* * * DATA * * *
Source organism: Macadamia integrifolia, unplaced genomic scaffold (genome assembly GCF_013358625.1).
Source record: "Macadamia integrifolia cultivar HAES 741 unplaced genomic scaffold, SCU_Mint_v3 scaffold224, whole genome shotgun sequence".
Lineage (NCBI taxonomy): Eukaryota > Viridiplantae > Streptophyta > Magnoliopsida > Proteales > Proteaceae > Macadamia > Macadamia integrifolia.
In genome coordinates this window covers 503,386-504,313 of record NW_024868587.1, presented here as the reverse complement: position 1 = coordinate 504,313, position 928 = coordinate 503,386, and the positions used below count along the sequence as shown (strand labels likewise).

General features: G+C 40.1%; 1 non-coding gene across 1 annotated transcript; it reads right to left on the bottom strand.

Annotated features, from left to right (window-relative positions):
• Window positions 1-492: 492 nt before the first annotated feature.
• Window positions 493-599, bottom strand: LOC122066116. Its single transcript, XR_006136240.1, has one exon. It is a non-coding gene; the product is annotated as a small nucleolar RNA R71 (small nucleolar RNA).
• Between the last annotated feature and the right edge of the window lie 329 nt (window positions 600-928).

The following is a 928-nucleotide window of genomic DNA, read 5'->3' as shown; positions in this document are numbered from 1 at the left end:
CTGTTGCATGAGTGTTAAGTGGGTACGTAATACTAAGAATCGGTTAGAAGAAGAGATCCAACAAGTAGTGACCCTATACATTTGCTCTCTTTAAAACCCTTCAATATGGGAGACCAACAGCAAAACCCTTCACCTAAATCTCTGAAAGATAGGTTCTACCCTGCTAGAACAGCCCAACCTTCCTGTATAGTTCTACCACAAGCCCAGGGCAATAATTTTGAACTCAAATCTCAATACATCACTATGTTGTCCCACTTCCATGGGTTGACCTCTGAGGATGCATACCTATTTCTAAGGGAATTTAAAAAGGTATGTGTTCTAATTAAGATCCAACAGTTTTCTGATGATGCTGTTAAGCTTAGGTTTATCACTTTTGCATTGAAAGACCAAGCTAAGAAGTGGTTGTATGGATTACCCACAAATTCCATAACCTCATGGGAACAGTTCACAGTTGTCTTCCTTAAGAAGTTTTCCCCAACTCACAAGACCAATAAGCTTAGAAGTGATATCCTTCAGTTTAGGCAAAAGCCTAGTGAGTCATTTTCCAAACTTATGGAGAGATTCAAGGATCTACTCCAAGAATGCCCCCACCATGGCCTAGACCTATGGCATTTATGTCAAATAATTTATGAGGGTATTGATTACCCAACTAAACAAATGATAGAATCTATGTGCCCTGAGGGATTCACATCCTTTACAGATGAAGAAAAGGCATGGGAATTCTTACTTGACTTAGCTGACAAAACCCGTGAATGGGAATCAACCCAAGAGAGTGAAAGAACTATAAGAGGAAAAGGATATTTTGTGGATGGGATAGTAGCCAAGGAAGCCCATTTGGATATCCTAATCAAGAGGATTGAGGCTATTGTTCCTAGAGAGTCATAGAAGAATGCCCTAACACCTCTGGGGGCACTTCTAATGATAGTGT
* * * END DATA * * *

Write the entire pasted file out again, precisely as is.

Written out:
Source organism: Macadamia integrifolia, unplaced genomic scaffold (genome assembly GCF_013358625.1).
Source record: "Macadamia integrifolia cultivar HAES 741 unplaced genomic scaffold, SCU_Mint_v3 scaffold224, whole genome shotgun sequence".
Lineage (NCBI taxonomy): Eukaryota > Viridiplantae > Streptophyta > Magnoliopsida > Proteales > Proteaceae > Macadamia > Macadamia integrifolia.
In genome coordinates this window covers 503,386-504,313 of record NW_024868587.1, presented here as the reverse complement: position 1 = coordinate 504,313, position 928 = coordinate 503,386, and the positions used below count along the sequence as shown (strand labels likewise).

General features: G+C 40.1%; 1 non-coding gene across 1 annotated transcript; it reads right to left on the bottom strand.

Annotated features, from left to right (window-relative positions):
• Window positions 1-492: 492 nt before the first annotated feature.
• Window positions 493-599, bottom strand: LOC122066116. Its single transcript, XR_006136240.1, has one exon. It is a non-coding gene; the product is annotated as a small nucleolar RNA R71 (small nucleolar RNA).
• Between the last annotated feature and the right edge of the window lie 329 nt (window positions 600-928).

The following is a 928-nucleotide window of genomic DNA, read 5'->3' as shown; positions in this document are numbered from 1 at the left end:
CTGTTGCATGAGTGTTAAGTGGGTACGTAATACTAAGAATCGGTTAGAAGAAGAGATCCAACAAGTAGTGACCCTATACATTTGCTCTCTTTAAAACCCTTCAATATGGGAGACCAACAGCAAAACCCTTCACCTAAATCTCTGAAAGATAGGTTCTACCCTGCTAGAACAGCCCAACCTTCCTGTATAGTTCTACCACAAGCCCAGGGCAATAATTTTGAACTCAAATCTCAATACATCACTATGTTGTCCCACTTCCATGGGTTGACCTCTGAGGATGCATACCTATTTCTAAGGGAATTTAAAAAGGTATGTGTTCTAATTAAGATCCAACAGTTTTCTGATGATGCTGTTAAGCTTAGGTTTATCACTTTTGCATTGAAAGACCAAGCTAAGAAGTGGTTGTATGGATTACCCACAAATTCCATAACCTCATGGGAACAGTTCACAGTTGTCTTCCTTAAGAAGTTTTCCCCAACTCACAAGACCAATAAGCTTAGAAGTGATATCCTTCAGTTTAGGCAAAAGCCTAGTGAGTCATTTTCCAAACTTATGGAGAGATTCAAGGATCTACTCCAAGAATGCCCCCACCATGGCCTAGACCTATGGCATTTATGTCAAATAATTTATGAGGGTATTGATTACCCAACTAAACAAATGATAGAATCTATGTGCCCTGAGGGATTCACATCCTTTACAGATGAAGAAAAGGCATGGGAATTCTTACTTGACTTAGCTGACAAAACCCGTGAATGGGAATCAACCCAAGAGAGTGAAAGAACTATAAGAGGAAAAGGATATTTTGTGGATGGGATAGTAGCCAAGGAAGCCCATTTGGATATCCTAATCAAGAGGATTGAGGCTATTGTTCCTAGAGAGTCATAGAAGAATGCCCTAACACCTCTGGGGGCACTTCTAATGATAGTGT